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Kandiyohi County, MN
Kandiyohi County, MN
Calhoun is located in Kandiyohi County, Minnesota. This lake is 647 acres in size. It is approximately 13 feet deep at its deepest point. When fishing, anglers can expect to catch a variety of fish including Black Bullhead, Bluegill, Brown Bullhead, Green Sunfish, Largemouth Bass, Northern Pike, Smallmouth Bass, Walleye, Yellow Bullhead, Yellow Perch, Pumpkinseed and.
647 acres
13 feet
4.8 miles
Boat Ramp
Black Bullhead
Black Crappie
Brown Bullhead
Green Sunfish
Largemouth Bass
Northern Pike
Smallmouth Bass
Yellow Bullhead
Yellow Perch
Banded Killifish
Bigmouth Buffalo
Blackchin Shiner
Brook Silverside
Golden Shiner
Hybrid Sunfish
White Sucker
NOTE: This list may not be all inclusive of all speices present in Calhoun.
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STAY 22: Calhoun

A population assessment of Calhoun Lake was conducted during early July of 2013. Calhoun is a moderately sized (618 acres) and moderately productive lake located in Kandiyohi County. The maximum depth is 13 feet. The immediate watershed is composed of agricultural row crop areas, hardwood tree stands, wetlands, grasslands, and 55 residential homes. The Middle Fork Crow River enters Calhoun along the southwest corner. Calhoun is connected to Green Lake via a bypass channel of the Middle Fork Crow River and the Green Lake outlet marsh. A DNR public access is located along the south shore. Large emergent vegetation (bulrush, cattails) stands are present along the west and south portions of the lake. Water nutrient (total phosphorus=0.022 mg/l) and clarity (secchi=5.5 feet) results were good during July 14, 2013 (MNPCA). Submergent vegetation species are varied and dense (northern milfoil, muskgrass, filamentous algae, water moss, various pondweed species) in Calhoun. Eurasian milfoil was first noted in scattered low densities of Calhoun, especially near the Middle Fork Crow River Inlet area, during 2010. Eurasian milfoil has been present upstream in nearby Green Lake since 2000. Shoalwater substrates consist mostly of sand, silt, and gravel. Calhoun is a popular bluegill, largemouth bass, black crappie and northern pike (spearing and angling) fishery.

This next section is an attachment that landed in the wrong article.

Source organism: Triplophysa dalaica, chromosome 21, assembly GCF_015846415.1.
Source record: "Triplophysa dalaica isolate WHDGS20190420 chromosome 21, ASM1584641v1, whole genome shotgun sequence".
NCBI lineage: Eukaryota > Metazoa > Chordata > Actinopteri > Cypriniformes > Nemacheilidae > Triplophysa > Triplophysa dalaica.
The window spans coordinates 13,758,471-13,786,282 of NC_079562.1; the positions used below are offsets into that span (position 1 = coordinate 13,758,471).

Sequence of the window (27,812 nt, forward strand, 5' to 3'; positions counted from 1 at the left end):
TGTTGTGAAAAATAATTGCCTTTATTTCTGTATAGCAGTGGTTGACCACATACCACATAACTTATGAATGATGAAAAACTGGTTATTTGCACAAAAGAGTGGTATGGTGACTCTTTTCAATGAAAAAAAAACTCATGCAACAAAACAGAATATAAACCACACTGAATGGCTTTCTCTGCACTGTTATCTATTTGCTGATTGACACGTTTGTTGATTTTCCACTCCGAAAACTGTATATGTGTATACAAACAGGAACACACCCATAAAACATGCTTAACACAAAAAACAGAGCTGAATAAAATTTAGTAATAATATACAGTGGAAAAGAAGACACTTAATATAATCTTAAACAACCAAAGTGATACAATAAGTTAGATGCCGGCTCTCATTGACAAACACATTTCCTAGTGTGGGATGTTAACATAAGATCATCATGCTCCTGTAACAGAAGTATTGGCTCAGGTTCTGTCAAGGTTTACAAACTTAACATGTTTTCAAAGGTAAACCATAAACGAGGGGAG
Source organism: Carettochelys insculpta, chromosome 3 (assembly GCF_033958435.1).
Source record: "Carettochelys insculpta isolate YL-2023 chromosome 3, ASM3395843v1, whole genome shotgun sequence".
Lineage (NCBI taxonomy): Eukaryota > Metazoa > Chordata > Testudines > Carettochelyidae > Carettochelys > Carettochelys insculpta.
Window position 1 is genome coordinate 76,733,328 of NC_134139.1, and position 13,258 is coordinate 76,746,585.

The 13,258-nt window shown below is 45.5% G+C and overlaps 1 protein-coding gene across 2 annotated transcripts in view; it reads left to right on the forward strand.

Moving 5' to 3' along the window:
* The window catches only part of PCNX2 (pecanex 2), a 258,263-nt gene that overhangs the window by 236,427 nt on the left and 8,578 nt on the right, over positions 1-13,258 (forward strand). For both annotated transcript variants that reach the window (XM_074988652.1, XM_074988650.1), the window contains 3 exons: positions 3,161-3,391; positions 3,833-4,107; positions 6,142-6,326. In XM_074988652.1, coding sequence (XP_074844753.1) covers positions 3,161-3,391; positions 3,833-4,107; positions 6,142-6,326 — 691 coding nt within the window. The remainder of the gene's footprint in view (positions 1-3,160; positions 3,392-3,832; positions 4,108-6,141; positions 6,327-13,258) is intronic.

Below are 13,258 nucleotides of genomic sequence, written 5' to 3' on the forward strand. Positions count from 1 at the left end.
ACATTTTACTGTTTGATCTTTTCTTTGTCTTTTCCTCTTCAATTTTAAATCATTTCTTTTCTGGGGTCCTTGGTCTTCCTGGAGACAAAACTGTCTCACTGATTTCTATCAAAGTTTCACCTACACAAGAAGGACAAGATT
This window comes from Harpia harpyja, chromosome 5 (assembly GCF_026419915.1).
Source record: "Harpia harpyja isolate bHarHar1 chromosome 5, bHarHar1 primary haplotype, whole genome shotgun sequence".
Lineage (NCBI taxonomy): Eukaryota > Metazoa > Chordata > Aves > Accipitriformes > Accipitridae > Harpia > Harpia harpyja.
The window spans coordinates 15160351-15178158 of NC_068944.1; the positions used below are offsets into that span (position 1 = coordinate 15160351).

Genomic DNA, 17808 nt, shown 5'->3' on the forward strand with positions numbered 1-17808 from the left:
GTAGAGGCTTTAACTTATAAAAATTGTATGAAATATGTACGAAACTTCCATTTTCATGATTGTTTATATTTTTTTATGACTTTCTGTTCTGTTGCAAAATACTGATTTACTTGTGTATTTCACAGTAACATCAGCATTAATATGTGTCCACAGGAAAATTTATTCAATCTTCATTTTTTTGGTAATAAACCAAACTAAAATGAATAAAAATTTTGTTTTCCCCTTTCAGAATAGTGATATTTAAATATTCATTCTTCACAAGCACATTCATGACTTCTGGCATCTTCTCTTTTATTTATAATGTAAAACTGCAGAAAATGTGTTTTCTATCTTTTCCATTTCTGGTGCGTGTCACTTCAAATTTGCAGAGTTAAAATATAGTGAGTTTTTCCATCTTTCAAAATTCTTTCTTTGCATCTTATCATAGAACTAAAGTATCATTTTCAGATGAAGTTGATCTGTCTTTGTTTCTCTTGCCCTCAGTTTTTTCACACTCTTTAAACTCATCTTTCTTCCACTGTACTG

Largemouth bass numbers were abundant (4.50 fish/gillnet) and the average size was moderate (12.8 inches, 1.16 pounds) in 2013. The Calhoun largemouth bass historical average catch rate is 2.83 fish/gillnet.

Black crappie numbers were low (2.00 fish/gillnet, 1.67 fish/trapnet), but the average size was moderate (0.54 pounds and 9.33 inches). The black crappie historical average catch rates were 4.39 fish/gillnet and 2.00 fish/trapnet for Calhoun. Black crappie growth rates were below the Spicer Area normal ranges for ages 1-4. The 2008 year class comprised 53% of the 2013 black crappie gillnet and trapnet catch.

Northern pike numbers were exceedingly abundant in 2013 (20.00 fish/gillnet) compared to the historical average (13.65 fish/gillnet) for Calhoun. The northern pike average size was small (1.94 pounds and 20.00 inches) from gillnets. The northern pike historical average weight is 2.49 pounds from gillnets. The 2013 catch rate of larger (>28 inches) northern pike was low to moderate (1.50 fish/gillnet). Northern pike growth rates were below the Spicer Area normal ranges for ages 1-6 except for ages 3-4. Approximately 67% of the northern pike captured in the 2013 summer resurvey nets were from the 2011 year class.